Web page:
Secondly, R&B has been kicked out by the new generation. And to be fair, it’s not entirely their fault. When I was coming up, R&B was good music because it was relatable. People were in love. It wasn’t corny or foolish to put yourself out there for the sake of love. It was real, honest, respected. Grown folks could see themselves in the music and us young folks had something beautiful to look forward to. Nowadays, people mostly look to music to live a life vicariously that they’ll never get to experience firsthand. I will never know the life of a bada** rockstar. I’ll never know the lifestyle of a foul-mouthed, bootylicious Barbie but Rihanna and Nicki Minaj give me an all-access pass into that world. No shade. They’re getting theirs. But the depth they’ll deliver to me is few and far between. And so it is with the newer generation. “Love” and all of its highs and lows is for the birds to them. It’s wack. They can’t relate to a love song, but they can sure get with a jam about sex. People who thought the 90s were hyper-sexualized and overly gaudy are probably crapping bricks right now. Where we used to love music we could relate to, we now love music we pretty much know nothing of the lifestyle except in fantasy. People are not openly proclaiming that they are in love and everyone is cynical about the possibility. The real R&B artists who are STILL MAKING MUSIC, as an amazing musician friend of mine pointed out, aren’t being supported and won’t draw a cult following like Nicki Minaj because nowadays the masses want crazy, flashy sex in their music instead of easy, sweet adoration. We cling to heavy beats and synths instead of deep, poetic lyrics.
Thirdly, the music execs and DJs have abandoned R&B. Raphael Saadiq’s Stone Rollin’ album last year was the bees knees. It brought a sense of balance from new and old school back to today’s music. How much press did he and his ridiculously talented band get? How much promo did he get? How much air time did he get? DJs play the same four songs in the heaviest of rotations DAILY. Where’s the pressure for them to be more open to a wider range of music? DJs have a larger amount of power than they let on and we, AS THE LISTENERS, even believe.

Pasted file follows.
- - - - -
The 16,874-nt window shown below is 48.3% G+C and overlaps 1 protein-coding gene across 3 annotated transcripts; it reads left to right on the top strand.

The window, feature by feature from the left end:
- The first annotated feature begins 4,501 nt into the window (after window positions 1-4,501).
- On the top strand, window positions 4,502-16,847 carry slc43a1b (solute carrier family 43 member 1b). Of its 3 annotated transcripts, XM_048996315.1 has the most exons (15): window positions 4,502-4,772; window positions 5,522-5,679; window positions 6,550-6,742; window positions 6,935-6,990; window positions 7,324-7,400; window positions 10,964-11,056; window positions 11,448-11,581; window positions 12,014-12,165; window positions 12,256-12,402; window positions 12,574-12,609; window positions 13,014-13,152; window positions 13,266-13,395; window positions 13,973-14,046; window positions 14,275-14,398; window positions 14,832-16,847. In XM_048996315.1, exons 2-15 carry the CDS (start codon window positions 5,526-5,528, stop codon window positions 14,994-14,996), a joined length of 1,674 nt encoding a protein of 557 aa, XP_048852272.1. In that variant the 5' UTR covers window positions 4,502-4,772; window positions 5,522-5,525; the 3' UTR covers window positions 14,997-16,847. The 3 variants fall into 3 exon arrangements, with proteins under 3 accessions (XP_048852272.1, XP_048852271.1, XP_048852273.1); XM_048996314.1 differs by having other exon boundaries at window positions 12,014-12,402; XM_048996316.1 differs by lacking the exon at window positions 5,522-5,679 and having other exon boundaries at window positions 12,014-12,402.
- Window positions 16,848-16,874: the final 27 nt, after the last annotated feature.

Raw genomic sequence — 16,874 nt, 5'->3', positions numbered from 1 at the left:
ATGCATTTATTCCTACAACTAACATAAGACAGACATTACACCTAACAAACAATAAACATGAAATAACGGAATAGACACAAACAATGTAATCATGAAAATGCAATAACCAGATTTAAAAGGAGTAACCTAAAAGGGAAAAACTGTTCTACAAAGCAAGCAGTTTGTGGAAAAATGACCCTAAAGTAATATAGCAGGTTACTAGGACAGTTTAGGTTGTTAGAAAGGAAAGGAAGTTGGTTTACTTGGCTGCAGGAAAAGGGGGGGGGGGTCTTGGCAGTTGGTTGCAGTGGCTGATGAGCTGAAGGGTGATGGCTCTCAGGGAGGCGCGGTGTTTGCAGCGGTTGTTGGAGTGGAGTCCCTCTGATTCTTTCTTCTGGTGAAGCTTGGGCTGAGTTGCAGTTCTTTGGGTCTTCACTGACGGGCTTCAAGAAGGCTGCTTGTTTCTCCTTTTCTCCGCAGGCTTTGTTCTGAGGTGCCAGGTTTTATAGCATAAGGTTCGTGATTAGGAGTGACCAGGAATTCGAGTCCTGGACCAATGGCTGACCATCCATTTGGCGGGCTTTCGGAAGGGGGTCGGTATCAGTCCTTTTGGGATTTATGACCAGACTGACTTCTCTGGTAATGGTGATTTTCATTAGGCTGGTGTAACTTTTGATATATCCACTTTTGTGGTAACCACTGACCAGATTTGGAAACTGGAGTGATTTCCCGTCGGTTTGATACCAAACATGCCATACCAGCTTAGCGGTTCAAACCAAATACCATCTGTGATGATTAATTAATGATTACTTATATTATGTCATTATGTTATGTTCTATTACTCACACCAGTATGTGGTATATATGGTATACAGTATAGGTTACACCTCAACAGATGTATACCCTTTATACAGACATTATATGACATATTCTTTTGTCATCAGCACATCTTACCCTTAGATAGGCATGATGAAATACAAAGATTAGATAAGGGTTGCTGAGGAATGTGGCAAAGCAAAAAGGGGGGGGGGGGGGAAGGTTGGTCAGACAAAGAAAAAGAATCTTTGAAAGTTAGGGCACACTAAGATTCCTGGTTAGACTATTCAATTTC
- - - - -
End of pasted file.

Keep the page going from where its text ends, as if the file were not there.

The blame can’t be placed on any one group. All of us, consumers, execs, DJs, lovers and friends have done our part to push R&B out to make way for anything and everything that will “cross over.” Anything that will make a fist pump, and anything that can become a dance jam for a club where they twirl around glow sticks and dance off beat. It’s time we start making our way back to the artists who are still making music of substance before we look up and realize too late that one of the greatest genres has become extinct.
La Truly is a late-blooming Aries whose writing is powered by a lifetime of anecdotal proof that awkward can transform to awesome and fear can cast its crown before courage. Armed with the ability to purposefully poke fun at herself and a passion for young women’s empowerment, La seeks to encourage thought, discussion and change. Her blog: www.hersoulinc.com and her Twitter: @AshleyLaTruly.